HTML & CSS for Business and Marketing
HTML isthat the foundation of all net pages. It defines the structure of a page, whereas CSS defines its style. HyperText Mark-Up Language and CSS are the start of everything you wish to grasp to create easy websites.
For businessand marketing teams, knowing what’s possible with HTML and CSS empowers teams to be more creative, analytical, and data-driven. Understanding HTML and CSS means being able to edit websites and landing pages, work with content management systems (CMSs), and craft eye-catching emails. Behind the scenes, it helps you create SEO-friendly content, measure the success of your marketing campaigns, and ensure the accessibility of your site.
With basic information of HTMLand CSS, groups will respond quickly to promoting opportunities and troubleshoot issues, while not having to believe the assistance of a developer. And if you are doing work with developers or a development team, understanding HTML and CSS can cause more practical communication across technical and non-technical teams.
To help you get started, this guide introduces the most common HTML and CSS applications for businessand marketing teams. We’ll review the fundamentals of each language, explore the difference between the two, and provide resources, tools, and additional training to help you get started.
What is HTML?
HTML stands for HyperText Markup Language. It determines what elements are displayed on a web page. HTML helps you organize content, make web pages easier to read, and tell search engines what the most important keywords are using heading tags.
Here’s an example of what HTML looks like for hyperlinked text:
Here’s how it would appear on a web page: Authenticode
Most HTML elements have an opening tag, such as <a> , and a closing tag, such as </a>. The tags define what HTML element is being displayed.
HTML is most often used in web pages, emails, and blog posts. Many content management systems (CMSs) have two ways that you can edit content. One way is using a drag-and-drop editor to add or modify content on a page. The other way is using an HTML editor to directly modify a page’s source code. You can also write HTML using a standalone text editor.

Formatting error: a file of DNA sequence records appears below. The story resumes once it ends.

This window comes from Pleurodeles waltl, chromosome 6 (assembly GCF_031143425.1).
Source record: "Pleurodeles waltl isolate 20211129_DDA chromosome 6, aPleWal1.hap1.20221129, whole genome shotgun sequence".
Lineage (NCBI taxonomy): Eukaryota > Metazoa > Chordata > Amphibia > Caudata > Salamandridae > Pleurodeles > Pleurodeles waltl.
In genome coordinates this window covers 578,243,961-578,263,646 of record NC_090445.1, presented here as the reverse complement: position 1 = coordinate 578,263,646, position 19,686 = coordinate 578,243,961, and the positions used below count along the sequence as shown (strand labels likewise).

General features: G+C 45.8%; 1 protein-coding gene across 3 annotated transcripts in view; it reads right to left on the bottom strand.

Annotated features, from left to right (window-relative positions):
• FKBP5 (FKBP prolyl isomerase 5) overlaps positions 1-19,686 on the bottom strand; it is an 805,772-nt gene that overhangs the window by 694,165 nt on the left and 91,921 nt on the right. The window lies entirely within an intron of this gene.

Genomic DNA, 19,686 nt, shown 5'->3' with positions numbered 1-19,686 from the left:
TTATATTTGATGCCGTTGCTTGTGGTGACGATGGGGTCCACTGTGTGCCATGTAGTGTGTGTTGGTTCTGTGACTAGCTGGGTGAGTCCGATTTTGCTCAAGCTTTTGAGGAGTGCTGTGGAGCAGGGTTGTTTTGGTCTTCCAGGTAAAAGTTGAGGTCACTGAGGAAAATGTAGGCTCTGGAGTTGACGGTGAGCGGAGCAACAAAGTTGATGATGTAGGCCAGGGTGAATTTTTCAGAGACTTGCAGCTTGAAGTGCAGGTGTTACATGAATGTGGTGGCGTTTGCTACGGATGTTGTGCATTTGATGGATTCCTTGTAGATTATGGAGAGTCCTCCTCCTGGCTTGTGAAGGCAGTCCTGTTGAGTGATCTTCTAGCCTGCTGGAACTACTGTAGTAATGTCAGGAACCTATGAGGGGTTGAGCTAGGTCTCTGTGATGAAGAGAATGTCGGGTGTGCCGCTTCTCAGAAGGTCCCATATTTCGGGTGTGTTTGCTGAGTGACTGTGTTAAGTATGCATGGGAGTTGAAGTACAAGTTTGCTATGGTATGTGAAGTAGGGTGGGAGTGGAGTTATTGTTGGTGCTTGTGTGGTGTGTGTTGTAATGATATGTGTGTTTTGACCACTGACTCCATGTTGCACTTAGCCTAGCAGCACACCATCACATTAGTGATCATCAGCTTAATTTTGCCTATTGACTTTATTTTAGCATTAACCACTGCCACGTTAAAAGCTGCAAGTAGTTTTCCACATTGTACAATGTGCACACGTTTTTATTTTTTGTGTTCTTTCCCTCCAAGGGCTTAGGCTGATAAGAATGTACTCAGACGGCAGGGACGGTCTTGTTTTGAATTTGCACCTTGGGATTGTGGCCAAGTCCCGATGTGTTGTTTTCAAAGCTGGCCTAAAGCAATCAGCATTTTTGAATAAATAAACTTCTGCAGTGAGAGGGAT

What is CSS?
CSS stands for Cascading Style Sheets. It describes how HTML elements are displayed, adding colours, fonts, spacing, alignment, and more to create great-looking web pages. CSS helps you create layouts that adapt to different screen sizes, and style web pages to fit the look and feel of your brand.
There are a couple ways to add CSS to your web page. You can add inline CSS to modify a single HTML element, use an internal style sheet to format an entire web page, or link to an external style sheet that might be used to modify one or more web pages.
The CSS selector indicates where the style will be applied (in this case, to the paragraph element). The declaration background-color: Tomato; describes how the element will be styled. In this example, the paragraphelement will have a tomato-colouredbackground. You’ll also find CSS written this way ininternal andexternal style sheets.
Here’s an example of HTML and CSS together, this time with inline styling. The syntax for inline CSS is slightly different than the syntax for a CSS style sheet.
The selected element is aheading element. It includes a colour attribute that styles the heading as red text.
Understanding the fundamentals of HTML and CSS can help you and your businessand marketing team become more creative, data-driven, and independent.
You’ll be equipped with the technical knowledge to fine-tune web pages, create great-looking emails, optimize for SEO, measure your marketing effort, and so much more.
And knowing what’s possible with HTML and CSS can empower your team to pursue new ideas and opportunities with confidence and the technical skills to turn those ideas into reality.